Book Review: David Santiuste, Edward VI and the Wars of the Roses

   Posted by: Dorothea Preis   in Bookworm

A new contribution for the bookworms among our readers:

David Santiuste, Edward IV and the Wars of the Roses.  Pen & Sword Books Ltd, 2010.  ISBN   9781844159307 (Hardback)

As the title indicates the aim of this book is not to offer a comprehensive biography of Edward IV, but as the author says “to illuminate Edward’s personal role during the Wars of the Roses”.  So the focus is on Edward’s military career.   I have to admit military matters do not normally interest me much, but I found this book very rewarding and interesting.

It starts off with some general information on armies at the time, how they were raised, how they were equipped, and a look at the sources available to the modern historian.  Santiuste gives an overview how the quarrel between Henry VI and his followers on the one side and the Duke of York and his followers on the other came to escalate in such a dramatic fashion.  The book starts getting more detailed after the Battle of Ludford Bridge, once Edward was old enough to “to step out of his father’s shadow, and [to] emerge as a powerful and important figure in his own right”.

Up to now I had been rather naive and had never realised of how much of an up-hill battle he was facing.  Probably with hindsight, after all I know he was victorious, I had completely underestimated his opposition after he became king in 1461 and the ongoing battles in the first half of the 1460s.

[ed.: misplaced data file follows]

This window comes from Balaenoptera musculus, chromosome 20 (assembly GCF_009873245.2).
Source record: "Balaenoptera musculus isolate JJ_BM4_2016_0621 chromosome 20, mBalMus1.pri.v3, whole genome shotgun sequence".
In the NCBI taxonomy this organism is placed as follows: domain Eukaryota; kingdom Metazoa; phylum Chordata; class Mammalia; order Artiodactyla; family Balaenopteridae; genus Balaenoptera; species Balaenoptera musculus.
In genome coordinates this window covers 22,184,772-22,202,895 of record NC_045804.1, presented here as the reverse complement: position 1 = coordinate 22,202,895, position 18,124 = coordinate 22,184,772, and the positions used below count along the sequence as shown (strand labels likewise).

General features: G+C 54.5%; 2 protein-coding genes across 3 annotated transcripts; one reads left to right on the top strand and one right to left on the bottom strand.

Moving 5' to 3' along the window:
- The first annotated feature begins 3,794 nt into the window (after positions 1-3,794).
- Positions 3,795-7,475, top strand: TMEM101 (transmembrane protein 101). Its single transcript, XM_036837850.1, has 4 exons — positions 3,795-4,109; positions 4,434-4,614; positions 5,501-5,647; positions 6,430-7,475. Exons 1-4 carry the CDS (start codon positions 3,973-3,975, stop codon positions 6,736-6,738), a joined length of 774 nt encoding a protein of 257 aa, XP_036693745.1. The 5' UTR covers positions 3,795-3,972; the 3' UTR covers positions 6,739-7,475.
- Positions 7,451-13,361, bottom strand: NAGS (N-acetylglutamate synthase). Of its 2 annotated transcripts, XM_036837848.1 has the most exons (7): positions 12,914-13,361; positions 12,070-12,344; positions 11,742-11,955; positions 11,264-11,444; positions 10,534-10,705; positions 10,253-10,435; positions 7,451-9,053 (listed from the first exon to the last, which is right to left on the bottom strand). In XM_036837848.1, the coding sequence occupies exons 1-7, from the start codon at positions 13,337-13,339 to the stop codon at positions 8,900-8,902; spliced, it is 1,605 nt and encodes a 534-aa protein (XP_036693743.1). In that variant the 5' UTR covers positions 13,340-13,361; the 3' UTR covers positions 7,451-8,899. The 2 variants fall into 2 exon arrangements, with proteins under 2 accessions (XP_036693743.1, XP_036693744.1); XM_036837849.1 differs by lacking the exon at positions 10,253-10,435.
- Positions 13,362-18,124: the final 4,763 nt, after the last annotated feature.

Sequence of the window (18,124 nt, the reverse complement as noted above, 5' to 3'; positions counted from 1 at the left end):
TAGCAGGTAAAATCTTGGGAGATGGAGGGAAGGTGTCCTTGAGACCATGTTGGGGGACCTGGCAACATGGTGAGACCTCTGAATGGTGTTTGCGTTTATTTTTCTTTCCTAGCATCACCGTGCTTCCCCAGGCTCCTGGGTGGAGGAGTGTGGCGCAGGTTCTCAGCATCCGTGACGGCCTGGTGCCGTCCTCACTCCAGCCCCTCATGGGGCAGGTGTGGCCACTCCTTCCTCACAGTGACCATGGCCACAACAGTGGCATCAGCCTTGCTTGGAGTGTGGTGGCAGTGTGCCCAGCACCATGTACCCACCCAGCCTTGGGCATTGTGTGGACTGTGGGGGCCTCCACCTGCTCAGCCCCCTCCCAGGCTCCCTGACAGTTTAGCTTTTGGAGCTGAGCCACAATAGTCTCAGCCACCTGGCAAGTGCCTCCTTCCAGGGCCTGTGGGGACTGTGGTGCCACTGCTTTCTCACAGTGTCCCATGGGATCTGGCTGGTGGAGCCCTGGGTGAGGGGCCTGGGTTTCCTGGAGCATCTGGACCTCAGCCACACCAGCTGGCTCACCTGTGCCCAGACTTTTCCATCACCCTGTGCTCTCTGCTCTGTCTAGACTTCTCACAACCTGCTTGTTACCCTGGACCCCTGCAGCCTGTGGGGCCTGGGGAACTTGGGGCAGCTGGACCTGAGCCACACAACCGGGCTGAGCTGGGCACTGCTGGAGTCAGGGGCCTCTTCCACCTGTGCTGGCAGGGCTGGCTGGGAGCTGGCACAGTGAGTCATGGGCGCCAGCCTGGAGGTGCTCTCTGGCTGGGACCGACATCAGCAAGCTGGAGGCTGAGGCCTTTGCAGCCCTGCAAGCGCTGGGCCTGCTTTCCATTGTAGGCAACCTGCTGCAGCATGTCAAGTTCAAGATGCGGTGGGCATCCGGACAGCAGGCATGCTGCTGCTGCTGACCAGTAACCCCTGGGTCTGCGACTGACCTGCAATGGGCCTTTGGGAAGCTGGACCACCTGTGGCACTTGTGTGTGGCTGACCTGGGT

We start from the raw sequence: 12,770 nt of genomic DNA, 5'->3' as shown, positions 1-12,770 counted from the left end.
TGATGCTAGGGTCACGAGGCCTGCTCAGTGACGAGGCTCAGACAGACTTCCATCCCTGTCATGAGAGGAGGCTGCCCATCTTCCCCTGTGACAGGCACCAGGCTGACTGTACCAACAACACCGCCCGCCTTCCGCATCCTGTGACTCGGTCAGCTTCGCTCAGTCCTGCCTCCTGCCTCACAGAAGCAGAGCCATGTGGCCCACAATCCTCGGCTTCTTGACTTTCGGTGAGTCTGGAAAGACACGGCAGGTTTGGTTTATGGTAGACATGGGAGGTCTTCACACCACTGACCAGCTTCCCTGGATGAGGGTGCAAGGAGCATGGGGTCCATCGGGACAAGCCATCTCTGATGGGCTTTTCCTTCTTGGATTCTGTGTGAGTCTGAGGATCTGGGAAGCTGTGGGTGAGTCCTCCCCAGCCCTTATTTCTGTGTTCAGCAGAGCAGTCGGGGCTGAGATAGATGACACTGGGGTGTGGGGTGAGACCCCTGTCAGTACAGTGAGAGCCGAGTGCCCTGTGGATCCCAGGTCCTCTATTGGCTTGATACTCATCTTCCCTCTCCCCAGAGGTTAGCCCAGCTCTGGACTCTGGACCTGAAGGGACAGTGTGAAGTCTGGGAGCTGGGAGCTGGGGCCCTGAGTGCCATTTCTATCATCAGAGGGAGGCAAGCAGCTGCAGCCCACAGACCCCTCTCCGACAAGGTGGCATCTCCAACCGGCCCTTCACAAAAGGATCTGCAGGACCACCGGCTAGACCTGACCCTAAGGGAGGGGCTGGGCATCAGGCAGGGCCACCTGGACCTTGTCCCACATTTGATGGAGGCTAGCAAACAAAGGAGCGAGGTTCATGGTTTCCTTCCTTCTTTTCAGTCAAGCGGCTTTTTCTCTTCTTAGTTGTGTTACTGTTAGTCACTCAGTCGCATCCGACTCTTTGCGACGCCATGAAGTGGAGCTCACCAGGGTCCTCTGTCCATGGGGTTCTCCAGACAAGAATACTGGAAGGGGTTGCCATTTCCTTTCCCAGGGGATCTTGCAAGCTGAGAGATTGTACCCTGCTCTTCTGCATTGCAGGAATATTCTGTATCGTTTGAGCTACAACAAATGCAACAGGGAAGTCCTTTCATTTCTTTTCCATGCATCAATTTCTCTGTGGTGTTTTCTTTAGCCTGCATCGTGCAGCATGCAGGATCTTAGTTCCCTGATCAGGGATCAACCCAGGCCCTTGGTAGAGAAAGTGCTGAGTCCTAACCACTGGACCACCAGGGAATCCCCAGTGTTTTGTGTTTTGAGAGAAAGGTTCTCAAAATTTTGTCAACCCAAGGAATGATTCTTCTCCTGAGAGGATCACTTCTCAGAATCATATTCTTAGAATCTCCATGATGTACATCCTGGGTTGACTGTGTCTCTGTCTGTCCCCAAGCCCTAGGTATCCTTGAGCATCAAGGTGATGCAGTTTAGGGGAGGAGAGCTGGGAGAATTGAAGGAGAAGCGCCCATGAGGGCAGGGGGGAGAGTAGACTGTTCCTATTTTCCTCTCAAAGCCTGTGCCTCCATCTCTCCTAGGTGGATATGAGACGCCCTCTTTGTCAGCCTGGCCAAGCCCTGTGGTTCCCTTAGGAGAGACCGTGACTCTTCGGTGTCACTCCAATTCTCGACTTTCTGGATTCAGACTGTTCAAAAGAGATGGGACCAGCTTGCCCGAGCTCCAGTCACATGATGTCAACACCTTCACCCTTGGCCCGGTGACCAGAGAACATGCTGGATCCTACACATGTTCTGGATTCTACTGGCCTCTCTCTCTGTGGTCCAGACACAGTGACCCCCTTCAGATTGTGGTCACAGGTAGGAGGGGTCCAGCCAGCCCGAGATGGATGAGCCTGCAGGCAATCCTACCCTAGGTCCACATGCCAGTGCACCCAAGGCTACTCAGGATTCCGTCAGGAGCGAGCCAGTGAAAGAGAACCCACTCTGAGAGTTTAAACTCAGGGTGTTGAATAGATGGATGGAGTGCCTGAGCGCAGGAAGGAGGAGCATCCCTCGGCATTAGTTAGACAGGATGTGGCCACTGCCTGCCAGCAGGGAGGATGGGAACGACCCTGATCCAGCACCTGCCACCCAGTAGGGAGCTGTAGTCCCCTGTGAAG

The origins of the quarrel between Edward and Warwick are well analysed as this is important for the following readeption of Henry VI.  We see how hopeless Edward’s situation seemed while in exile in Burgundy and why Charles the Bold eventually, after much hesitation, decided to support him, although he felt bound by his kinship to the Beauforts.  That Edward’s attempt to win back the throne was ultimately successful must have seemed rather unlikely to his contemporaries.

The book finishes with Edward’s last active battle, the Battle of Tewkesbury, though the epilogue also analyses the French expedition of 1475.  Edward’s planned allies did not come to the party, the Duke of Brittany did not stir, the Count of St Pal betrayed him and the Duke of Burgundy could not be bothered to be side tracked from his own attempt to gain control of the archbishopric of Cologne.  This, explains Santiuste, was why the whole expedition was doomed to failure and Edward had no choice but to sue for peace.

Of course I hear Ricardians ask what the author has got to say about Richard and I’m glad to report that he treats him fairly.  In the battles of Barnet and Tewksbury we meet him as a courageous and loyal brother.  Santiuste describes “Richard of Gloucester [as] a brave, charismatic and intelligent man, but his actions in 1483 defy easy analysis.  There are more questions than answers … and readers are encouraged to explore the debate for themselves”.  The author recommends among others to explore the debate by reading Annette Carson’s Richard III:  The Maligned King, which most of us can only agree with.

On the whole a very interesting and worth-while book for any Ricardian who wants to find out more about the struggle before 1483.

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